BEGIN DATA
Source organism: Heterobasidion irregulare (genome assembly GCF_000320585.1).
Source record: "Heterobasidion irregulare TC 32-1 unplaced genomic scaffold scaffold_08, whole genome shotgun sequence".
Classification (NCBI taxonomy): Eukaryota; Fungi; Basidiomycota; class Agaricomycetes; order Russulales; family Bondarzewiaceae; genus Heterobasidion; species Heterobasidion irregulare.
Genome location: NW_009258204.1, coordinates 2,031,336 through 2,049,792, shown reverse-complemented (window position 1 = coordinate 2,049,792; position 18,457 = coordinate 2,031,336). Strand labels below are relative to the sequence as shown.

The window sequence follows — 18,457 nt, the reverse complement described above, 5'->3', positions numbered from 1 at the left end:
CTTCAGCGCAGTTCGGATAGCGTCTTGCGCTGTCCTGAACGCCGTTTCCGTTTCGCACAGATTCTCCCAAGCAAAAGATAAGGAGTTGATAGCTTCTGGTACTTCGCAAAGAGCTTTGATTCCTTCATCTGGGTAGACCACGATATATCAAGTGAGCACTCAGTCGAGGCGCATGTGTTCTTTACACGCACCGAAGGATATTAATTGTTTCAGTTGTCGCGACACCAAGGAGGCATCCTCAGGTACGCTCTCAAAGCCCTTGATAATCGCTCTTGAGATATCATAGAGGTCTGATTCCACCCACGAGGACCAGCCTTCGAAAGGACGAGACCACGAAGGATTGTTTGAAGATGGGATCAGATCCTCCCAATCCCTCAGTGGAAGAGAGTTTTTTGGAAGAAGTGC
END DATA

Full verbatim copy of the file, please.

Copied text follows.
Source organism: Heterobasidion irregulare (genome assembly GCF_000320585.1).
Source record: "Heterobasidion irregulare TC 32-1 unplaced genomic scaffold scaffold_08, whole genome shotgun sequence".
Classification (NCBI taxonomy): Eukaryota; Fungi; Basidiomycota; class Agaricomycetes; order Russulales; family Bondarzewiaceae; genus Heterobasidion; species Heterobasidion irregulare.
Genome location: NW_009258204.1, coordinates 2,031,336 through 2,049,792, shown reverse-complemented (window position 1 = coordinate 2,049,792; position 18,457 = coordinate 2,031,336). Strand labels below are relative to the sequence as shown.

The window sequence follows — 18,457 nt, the reverse complement described above, 5'->3', positions numbered from 1 at the left end:
CTTCAGCGCAGTTCGGATAGCGTCTTGCGCTGTCCTGAACGCCGTTTCCGTTTCGCACAGATTCTCCCAAGCAAAAGATAAGGAGTTGATAGCTTCTGGTACTTCGCAAAGAGCTTTGATTCCTTCATCTGGGTAGACCACGATATATCAAGTGAGCACTCAGTCGAGGCGCATGTGTTCTTTACACGCACCGAAGGATATTAATTGTTTCAGTTGTCGCGACACCAAGGAGGCATCCTCAGGTACGCTCTCAAAGCCCTTGATAATCGCTCTTGAGATATCATAGAGGTCTGATTCCACCCACGAGGACCAGCCTTCGAAAGGACGAGACCACGAAGGATTGTTTGAAGATGGGATCAGATCCTCCCAATCCCTCAGTGGAAGAGAGTTTTTTGGAAGAAGTGC